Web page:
Senior citizens rally for expanded prescription drug coverage
HARRISBURG (AP) — Supporters of a plan to expand Pennsylvania’s prescription drug programs for the elderly rallied in the Capitol Rotunda on Tuesday in the hopes of spurring the state Senate to vote on the bill.
The measure, which was passed unanimously by the House in June, represents the Legislature’s effort to carry out Gov. Ed Rendell’s proposal to increase income eligibility limits for the Pharmaceutical Assistance Contract for the Elderly programs, commonly known as PACE and PACENET.
The legislation has been stalled in the Senate because Republican Leader David J. Brightbill of Lebanon County has said he wants to wait until Congress has resolved its debate over a complex Medicare prescription drug coverage bill.
Rendell said that although he expects the bill to be modified by the Senate, “the time to act is now.”
“Are you tired of waitingâ¢ Is there anybody here who’s worried that our life span may end before those guys in Washington act?” he said.
Ray Landis, legislative director for the state AARP, noted that during a Senate committee hearing on the bill last month, federal Medicare administrator Thomas Scully sought to allay concerns that Pennsylvania would risk losing federal funding if it expanded PACE and PACENET.
“We’re not going to be penalized for that,” Landis said.
The Senate Aging and Youth Committee has scheduled another hearing on the bill for Sept. 29.
Erik Arneson, an aide to Brightbill, said that while the senator would still prefer to wait for Congress to pass its legislation, he also wants to ensure that the expanded coverage is in place as of Jan. 1 — the date set by the House bill — regardless of what happens at the federal level.
Under the House bill, the income limits for participants in PACE, which has no deductible, would increase from $14,000 to $14,500 for individuals and from $17,200 to $17,700 for married couples.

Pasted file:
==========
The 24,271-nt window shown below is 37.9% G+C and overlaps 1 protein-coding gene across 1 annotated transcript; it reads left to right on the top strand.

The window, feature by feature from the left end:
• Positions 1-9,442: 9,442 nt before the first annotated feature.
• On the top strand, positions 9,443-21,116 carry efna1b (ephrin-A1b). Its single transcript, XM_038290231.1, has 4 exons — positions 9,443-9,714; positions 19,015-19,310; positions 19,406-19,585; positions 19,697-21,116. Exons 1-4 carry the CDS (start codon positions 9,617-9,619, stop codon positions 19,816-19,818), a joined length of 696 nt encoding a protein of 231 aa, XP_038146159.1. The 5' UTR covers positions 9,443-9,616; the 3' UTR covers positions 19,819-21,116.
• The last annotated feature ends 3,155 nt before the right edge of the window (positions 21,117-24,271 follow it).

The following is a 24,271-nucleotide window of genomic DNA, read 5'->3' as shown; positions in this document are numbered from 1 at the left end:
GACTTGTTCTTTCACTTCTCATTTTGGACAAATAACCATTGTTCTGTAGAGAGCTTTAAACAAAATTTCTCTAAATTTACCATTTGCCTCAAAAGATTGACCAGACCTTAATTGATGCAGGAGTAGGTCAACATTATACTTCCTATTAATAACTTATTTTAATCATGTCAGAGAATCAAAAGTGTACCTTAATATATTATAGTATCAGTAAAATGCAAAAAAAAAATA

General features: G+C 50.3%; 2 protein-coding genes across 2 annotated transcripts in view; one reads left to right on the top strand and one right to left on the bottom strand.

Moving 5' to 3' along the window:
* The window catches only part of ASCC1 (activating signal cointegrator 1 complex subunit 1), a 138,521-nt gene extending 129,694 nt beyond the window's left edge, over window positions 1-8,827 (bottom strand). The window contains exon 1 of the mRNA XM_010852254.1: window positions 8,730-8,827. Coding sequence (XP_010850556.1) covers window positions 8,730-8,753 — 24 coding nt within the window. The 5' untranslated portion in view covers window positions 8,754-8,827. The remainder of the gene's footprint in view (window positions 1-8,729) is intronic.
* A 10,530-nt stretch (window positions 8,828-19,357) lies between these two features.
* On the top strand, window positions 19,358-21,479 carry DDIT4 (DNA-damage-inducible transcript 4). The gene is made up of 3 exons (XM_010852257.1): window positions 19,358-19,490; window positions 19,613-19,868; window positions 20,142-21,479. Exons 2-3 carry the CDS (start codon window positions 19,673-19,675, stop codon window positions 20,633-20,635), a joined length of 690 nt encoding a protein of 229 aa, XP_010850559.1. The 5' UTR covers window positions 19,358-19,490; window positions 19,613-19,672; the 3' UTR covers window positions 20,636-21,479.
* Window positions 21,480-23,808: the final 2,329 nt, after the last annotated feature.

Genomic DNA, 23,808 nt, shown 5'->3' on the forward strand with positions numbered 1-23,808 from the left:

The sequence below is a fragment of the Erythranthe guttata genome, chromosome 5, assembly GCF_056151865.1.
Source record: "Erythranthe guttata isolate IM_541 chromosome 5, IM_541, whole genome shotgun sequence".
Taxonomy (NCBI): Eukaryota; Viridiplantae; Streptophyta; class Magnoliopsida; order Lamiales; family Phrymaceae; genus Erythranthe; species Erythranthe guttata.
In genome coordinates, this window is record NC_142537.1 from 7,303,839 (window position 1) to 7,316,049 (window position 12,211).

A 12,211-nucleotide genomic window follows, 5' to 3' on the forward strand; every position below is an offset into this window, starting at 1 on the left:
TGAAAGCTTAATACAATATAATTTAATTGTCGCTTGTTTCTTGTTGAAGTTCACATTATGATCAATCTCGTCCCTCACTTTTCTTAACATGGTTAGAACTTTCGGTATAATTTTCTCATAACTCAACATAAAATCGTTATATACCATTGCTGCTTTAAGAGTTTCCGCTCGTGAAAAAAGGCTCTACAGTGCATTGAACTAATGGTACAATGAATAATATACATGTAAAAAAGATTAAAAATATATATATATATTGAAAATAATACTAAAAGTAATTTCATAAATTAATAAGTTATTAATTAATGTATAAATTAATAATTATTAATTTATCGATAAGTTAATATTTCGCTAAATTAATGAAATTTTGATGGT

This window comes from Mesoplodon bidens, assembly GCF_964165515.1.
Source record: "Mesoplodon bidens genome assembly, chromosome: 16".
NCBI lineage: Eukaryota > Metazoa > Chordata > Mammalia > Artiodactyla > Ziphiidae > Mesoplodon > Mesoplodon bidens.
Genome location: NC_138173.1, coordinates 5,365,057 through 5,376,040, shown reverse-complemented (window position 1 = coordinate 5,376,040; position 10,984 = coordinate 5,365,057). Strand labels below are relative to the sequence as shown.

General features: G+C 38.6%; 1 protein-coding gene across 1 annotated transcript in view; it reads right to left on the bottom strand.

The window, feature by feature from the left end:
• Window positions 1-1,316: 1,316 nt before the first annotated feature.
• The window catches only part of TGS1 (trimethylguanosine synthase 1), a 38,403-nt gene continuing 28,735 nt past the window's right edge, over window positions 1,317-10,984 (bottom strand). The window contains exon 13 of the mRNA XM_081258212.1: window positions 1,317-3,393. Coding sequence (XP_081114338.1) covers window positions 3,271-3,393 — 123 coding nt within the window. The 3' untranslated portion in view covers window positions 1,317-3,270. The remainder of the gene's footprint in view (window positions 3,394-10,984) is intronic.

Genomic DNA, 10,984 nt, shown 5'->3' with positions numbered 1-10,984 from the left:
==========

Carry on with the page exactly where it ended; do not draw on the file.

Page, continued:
The income limits for PACENET, a related program for seniors with higher incomes that kicks in after participants pay the first $500 of their drug costs each year, would change from $17,000 to $22,500 for individuals and from $20,200 to $30,500 for couples.
Additionally, the PACENET deductible would be changed from $500 annually to $40 per month.
Rendell has estimated that the new income levels would qualify an additional 300,000 seniors for PACE and PACENET benefits, although state officials expect only one-third of them to enroll.
The bill also would increase the co-payment amounts that PACE recipients must pay from $6 per prescription to $8 per prescription for name-brand drugs. PACENET participants have a higher co-payment, which would not change.
The increased co-payments are among several ways the state would cover the $320 million, five-year cost of Rendell’s plan. It would also be funded by increased state lottery revenue; larger rebates from drug manufacturers; and new restrictions on doctors and pharmacists.